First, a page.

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Appointment of New QCT General Secretary

Uniting Church stands in solidarity with community in ...

(Letter from the QCT President - Taisoo Kim Watson)

On behalf of the Executive of Queensland Churches Together, I am pleased to inform you that Rev David Baker has been appointed to the position of General Secretary of Queensland Churches Together. 

David is currently the Moderator of the Uniting Church Australia, Queensland Synod, and will complete this position at the end of 2020.  He will commence duties as the QCT General Secretary in January 2021.

To cover the interim period, Dr Joe Goodall started as Locum General Secretary in June 2020.

As has already been announced, our AGM has been postponed due to the COVID-19 pandemic and will now be held on 10 October.

At the AGM, we will have the opportunity to celebrate the retirement of Rev’d Canon Richard Tutin and express our best wishes and appreciation for his dedication to QCT.

We will introduce Rev David Baker to the QCT community during the AGM.

I wish to thank the Vice-Presidents Rev’d Helen Paget and Bishop Ken Howell for their support and help.

I will hold the QCT family in the light during this very difficult time.


In Peace 

Taisoo Kim Watson




NCCA Meeting of National Church Leaders - Insights on COVID 19



Your love has given me great joy and encouragement, because you, brother, have refreshed the hearts of the Lord’s people. Philemon 1:7

The NCCA meeting of Christian Church Leaders was held on Thursday 28 May 2020, via Zoom. Coming together like this provided a time of prayerful sharing and support during this unprecedented period of isolation and social distancing.


1. We are very grateful that good leadership has contained the spread of infections in Australia.

Our sympathy and prayers continue for those suffering. Our ministry and international pastoral links make us poignantly aware of this suffering each day.

We spoke especially of places in our Asia - Pacific region which will need our ongoing aid.

2. We shared many positive reflections on our Churches response, thus far:

* The creativity of on-line ministries have connected many more into worship than was anticipated.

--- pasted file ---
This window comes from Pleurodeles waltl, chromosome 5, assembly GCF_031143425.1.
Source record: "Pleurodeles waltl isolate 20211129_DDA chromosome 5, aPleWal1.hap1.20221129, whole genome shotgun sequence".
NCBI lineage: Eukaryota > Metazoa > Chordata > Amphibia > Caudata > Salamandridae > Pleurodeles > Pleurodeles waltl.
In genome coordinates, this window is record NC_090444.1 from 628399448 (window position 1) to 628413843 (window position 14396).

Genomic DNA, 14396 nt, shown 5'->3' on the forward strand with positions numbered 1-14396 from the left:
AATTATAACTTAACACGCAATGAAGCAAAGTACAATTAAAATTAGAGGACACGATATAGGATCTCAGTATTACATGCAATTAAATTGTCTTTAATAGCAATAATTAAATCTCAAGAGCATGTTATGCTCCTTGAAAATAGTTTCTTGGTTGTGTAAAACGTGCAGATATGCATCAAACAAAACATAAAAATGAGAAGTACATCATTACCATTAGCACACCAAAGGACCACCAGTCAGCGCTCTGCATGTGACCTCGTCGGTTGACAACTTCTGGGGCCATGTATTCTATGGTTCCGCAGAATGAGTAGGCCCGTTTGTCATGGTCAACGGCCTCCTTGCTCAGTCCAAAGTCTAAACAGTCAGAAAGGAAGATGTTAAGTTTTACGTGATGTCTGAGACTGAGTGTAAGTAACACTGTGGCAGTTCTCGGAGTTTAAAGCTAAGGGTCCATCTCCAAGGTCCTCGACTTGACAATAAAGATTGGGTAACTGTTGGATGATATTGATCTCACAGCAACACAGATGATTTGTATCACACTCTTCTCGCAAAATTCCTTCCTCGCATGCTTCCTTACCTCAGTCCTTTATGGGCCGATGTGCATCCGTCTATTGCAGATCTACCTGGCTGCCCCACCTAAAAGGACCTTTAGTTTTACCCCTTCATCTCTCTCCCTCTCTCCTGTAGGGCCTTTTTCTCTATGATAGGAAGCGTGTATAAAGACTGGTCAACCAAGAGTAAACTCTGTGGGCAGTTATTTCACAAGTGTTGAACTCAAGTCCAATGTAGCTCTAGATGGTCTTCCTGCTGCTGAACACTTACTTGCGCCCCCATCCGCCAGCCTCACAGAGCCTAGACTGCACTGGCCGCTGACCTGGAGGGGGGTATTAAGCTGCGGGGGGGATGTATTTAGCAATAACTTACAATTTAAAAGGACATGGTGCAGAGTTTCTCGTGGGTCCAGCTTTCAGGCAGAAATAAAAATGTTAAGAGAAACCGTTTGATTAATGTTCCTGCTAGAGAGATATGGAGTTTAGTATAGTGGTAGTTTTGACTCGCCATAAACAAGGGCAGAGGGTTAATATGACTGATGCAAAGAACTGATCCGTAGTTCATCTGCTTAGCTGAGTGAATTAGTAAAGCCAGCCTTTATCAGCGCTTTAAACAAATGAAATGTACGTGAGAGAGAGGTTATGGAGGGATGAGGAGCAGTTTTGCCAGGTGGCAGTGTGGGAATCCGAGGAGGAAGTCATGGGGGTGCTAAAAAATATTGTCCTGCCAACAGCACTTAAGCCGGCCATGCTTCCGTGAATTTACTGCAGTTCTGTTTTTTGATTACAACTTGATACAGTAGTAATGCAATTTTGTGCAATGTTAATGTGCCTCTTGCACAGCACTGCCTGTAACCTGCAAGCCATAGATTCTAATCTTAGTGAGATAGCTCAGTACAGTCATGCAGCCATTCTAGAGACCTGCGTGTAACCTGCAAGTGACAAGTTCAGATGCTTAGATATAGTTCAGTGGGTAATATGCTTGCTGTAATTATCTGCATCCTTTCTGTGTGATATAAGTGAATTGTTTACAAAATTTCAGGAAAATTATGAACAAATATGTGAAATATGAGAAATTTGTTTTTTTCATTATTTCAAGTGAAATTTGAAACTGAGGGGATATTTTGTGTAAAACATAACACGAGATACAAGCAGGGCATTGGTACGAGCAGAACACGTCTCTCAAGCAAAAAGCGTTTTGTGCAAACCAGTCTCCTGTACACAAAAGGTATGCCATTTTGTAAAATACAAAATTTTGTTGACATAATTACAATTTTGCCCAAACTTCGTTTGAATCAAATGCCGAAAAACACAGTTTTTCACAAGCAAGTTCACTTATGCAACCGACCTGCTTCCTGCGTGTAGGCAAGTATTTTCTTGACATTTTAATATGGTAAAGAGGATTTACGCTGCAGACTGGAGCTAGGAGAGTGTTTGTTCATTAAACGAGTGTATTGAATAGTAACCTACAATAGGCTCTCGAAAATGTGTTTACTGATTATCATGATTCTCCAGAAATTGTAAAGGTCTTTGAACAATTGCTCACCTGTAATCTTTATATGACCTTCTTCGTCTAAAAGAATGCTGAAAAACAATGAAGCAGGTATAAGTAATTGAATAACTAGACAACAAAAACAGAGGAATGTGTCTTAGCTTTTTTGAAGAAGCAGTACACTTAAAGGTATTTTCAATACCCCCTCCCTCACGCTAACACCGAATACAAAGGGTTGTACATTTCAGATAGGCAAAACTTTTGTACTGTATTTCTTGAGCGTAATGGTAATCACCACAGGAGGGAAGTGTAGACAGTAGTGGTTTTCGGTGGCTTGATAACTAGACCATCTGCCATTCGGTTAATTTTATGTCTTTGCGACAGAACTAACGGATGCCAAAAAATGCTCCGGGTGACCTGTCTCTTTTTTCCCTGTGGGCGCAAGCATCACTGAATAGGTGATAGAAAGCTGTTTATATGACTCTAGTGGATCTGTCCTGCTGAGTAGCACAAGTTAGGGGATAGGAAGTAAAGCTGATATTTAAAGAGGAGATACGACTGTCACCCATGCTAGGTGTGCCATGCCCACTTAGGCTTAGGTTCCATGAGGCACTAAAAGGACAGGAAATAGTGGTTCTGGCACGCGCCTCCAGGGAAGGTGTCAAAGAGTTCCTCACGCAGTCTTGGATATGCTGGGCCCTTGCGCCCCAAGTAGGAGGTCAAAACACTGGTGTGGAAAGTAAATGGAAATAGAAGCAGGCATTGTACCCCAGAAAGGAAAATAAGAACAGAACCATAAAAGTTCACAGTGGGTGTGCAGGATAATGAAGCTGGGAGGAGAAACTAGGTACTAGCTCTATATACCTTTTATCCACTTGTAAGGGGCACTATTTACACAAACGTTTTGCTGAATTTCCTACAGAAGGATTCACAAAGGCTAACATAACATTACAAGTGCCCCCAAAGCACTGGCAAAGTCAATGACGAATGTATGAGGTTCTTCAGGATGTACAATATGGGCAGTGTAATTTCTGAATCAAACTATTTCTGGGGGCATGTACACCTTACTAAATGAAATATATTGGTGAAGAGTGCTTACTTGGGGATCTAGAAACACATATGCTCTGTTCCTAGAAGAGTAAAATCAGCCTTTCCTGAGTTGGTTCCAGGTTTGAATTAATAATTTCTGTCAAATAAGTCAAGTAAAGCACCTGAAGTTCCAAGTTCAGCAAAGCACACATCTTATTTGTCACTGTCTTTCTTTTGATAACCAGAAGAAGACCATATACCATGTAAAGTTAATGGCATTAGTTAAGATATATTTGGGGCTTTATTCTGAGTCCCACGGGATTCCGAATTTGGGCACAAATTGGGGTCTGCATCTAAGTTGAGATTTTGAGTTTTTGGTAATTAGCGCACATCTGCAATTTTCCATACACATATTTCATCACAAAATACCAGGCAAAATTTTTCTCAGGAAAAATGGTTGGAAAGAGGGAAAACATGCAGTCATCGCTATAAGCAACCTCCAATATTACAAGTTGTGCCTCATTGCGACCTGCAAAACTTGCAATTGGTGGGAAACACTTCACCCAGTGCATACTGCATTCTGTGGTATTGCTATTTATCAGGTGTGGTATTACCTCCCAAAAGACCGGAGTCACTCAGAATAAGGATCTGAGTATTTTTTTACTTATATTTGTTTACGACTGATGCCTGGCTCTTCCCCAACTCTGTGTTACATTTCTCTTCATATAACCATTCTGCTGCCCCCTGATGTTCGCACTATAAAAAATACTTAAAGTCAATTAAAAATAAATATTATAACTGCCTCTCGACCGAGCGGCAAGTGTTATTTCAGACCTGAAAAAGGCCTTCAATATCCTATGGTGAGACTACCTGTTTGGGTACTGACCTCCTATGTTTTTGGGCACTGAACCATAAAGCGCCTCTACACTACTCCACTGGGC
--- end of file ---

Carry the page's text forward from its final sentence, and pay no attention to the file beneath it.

And this has included people who “would never darken the doors of a Church normally”.

* Many of our new resources and services are receiving appreciation across the country and internationally.

* The slow-down has given busy clergy and laity the opportunity to go deeper in prayer and reflection.

* Faithful souls have taken wonderful initiatives in care for others - phone calls to parishioners; outreach to strangers; new community and neighbourly collaboration.

We have seen the decency and kindness of people, long influenced by the Gospel.

* Even on- line services with lots of silence are working!

* Disabled people; the ageing, families with young kids express gratitude for resources, both printed and emailed, which help them worship at home.

*As schools offer devotional resources for students at home, perhaps some parents are having their faith renewed.

* Pastoral services on-line are heavily subscribed because of a greater anonymity.

3. There are also complexities:

*Ours is an incarnational faith. We miss each other’s company at worship.

* The liturgy of the Eucharist (Holy Communion/Mass) is fundamental and has been painfully missed.

* Closing churches in shutdown may have been easier than opening them up again - given the restrictions and confusing messages from some authorities.

Moreover, will people have lost the habit of congregational worship, become a little complacent?

* Can we keep providing worship and study resources both as during shut down and now as we re-open? There are financial implications and key staff are getting tired.

“We will not be able to sustain what we have been doing. Plus, now, the cost of delivering services may be higher.” The matter of financial viability sits on the horizon.

4. A Conclusion?

*Our conversation was warm and thoughtful. We prayed, using the Week of Prayer for Christian Unity materials and then enjoyed a conversation that conveyed our unity.

* We will keep in touch as we try to hold on to the somewhat unexpected benefits of these recent weeks.

* We are also aware of the cost of leadership after months of crisis management. Hence we keep in prayer for each other, for national and state leaders, for health sector and community leaders.

* We are mindful that the problem of COVID19 is with us, as experts say, for at least the next 18 months or two years. We are learning as we go and really cannot see too far ahead.

* Hence the importance of a continuing conversation, such as we enjoyed this Thursday.

With prayers of gratitude,

Bishop Philip Huggins 

President, National Council of Churches in Australia 



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